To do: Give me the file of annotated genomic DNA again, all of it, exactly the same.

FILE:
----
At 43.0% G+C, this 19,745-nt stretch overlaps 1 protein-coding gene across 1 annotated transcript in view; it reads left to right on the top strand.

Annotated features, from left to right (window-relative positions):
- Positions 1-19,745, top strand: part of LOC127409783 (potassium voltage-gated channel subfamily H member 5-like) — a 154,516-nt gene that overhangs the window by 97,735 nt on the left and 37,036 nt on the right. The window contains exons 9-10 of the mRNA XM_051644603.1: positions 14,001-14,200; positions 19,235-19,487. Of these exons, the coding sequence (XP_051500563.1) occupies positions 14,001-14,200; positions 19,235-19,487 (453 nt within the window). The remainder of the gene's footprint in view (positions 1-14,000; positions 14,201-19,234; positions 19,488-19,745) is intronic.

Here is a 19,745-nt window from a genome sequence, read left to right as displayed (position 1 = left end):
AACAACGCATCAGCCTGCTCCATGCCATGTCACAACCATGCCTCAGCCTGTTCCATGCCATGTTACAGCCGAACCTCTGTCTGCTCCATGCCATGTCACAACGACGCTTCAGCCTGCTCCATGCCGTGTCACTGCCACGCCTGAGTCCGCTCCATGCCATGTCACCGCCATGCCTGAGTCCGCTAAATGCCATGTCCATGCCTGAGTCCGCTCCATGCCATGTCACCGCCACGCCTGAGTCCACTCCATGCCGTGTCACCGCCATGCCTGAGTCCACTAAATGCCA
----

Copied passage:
At 43.0% G+C, this 19,745-nt stretch overlaps 1 protein-coding gene across 1 annotated transcript in view; it reads left to right on the top strand.

Annotated features, from left to right (window-relative positions):
- Positions 1-19,745, top strand: part of LOC127409783 (potassium voltage-gated channel subfamily H member 5-like) — a 154,516-nt gene that overhangs the window by 97,735 nt on the left and 37,036 nt on the right. The window contains exons 9-10 of the mRNA XM_051644603.1: positions 14,001-14,200; positions 19,235-19,487. Of these exons, the coding sequence (XP_051500563.1) occupies positions 14,001-14,200; positions 19,235-19,487 (453 nt within the window). The remainder of the gene's footprint in view (positions 1-14,000; positions 14,201-19,234; positions 19,488-19,745) is intronic.

Here is a 19,745-nt window from a genome sequence, read left to right as displayed (position 1 = left end):
AACAACGCATCAGCCTGCTCCATGCCATGTCACAACCATGCCTCAGCCTGTTCCATGCCATGTTACAGCCGAACCTCTGTCTGCTCCATGCCATGTCACAACGACGCTTCAGCCTGCTCCATGCCGTGTCACTGCCACGCCTGAGTCCGCTCCATGCCATGTCACCGCCATGCCTGAGTCCGCTAAATGCCATGTCCATGCCTGAGTCCGCTCCATGCCATGTCACCGCCACGCCTGAGTCCACTCCATGCCGTGTCACCGCCATGCCTGAGTCCACTAAATGCCA